How much is an old, drolled out piece of mould worth? Apparently more than $14,600 US if it was conceived by the doctor who discovered penicillin.
The nearly 90-year-old swatch of mould has a more extraordinary history: It came from the laboratory of Dr. Alexander Fleming whose insurrectionary discovery brought the world its first antibiotic, credited with redemptive millions of lives worldwide.
The patchy bit of mould from his niece’s omnium gatherum was auctioned in London on Wednesday for 11,875 pounds ($14,617). The buyer was not connected.
The mould is preserved in a round glass case and features an inscription by Fleming on the backtrack from.
That, however, may be a stretch. The Scottish-born doctor likely made at short dozens of such mould mementos, derived from his original sample of the fungus.
Fleming «sent these nibbles out to dignitaries and to people in the scientific world, almost as a kind of holy fragment,» said Matthew Haley, director of books and manuscripts at the auction diet Bonham’s.
He noted that other bits of mould were assumed to Pope Pius XII, Winston Churchill and Marlene Dietrich, perhaps in an toil to cement Fleming’s legacy as the discoverer of penicillin in 1928.
In advance of the discovery, infections like pneumonia and rheumatic fever were close death-sentences.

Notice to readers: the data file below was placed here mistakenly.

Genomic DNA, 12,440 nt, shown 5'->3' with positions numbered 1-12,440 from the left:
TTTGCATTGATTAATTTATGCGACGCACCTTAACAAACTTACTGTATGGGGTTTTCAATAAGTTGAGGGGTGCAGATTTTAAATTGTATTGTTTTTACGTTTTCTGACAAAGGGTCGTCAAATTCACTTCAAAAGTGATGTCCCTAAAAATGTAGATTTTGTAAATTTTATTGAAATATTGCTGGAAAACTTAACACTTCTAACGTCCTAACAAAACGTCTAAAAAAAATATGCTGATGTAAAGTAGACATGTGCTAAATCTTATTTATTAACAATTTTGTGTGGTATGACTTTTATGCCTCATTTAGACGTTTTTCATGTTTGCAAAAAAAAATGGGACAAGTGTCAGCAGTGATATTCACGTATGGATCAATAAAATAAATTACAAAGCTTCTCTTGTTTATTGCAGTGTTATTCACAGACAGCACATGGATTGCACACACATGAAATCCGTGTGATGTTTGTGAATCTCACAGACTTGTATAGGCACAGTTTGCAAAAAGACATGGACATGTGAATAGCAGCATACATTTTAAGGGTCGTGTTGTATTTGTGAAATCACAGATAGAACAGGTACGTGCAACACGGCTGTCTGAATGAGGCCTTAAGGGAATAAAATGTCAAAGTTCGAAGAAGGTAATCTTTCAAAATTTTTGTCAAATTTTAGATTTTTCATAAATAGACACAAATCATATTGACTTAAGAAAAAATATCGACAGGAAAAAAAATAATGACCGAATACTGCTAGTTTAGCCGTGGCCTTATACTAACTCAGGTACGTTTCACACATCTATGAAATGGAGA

«When it first became available, penicillin was called a miracle psychedelic,» said Kevin Brown, archivist at the Alexander Fleming Laboratory Museum. «Its invention began a new, life-saving era in medicine.»
In some ways, the discovery was accidental. Fleming inaugurate mould growing in an experiment when he returned to his cramped lab after a remain at his country house. One petri dish was full of bacteria except for an space where mould was growing. He later realized the mould — a rare crane of penicillin — was killing off the bacteria around it.
«Fleming noticed something that other woman would have missed and saw the potential of penicillin to treat patients,» about Brown.
Scientists at Oxford University further developed penicillin, and performance was ramped up so that enough of the antibiotic would be available for the Allied transgression on D-Day in 1944. Fleming and Oxford scientists Ernst Boris Shackle and Howard Walter Florey were awarded the Nobel Prize in pharmaceutical in 1945.
Brown noted that not everybody was thrilled to receive the preserved die medallions and that some got multiple copies, including Queen Elizabeth’s mollify, Prince Philip.
«Every time he met Fleming, he got another one of these chores,» Brown said.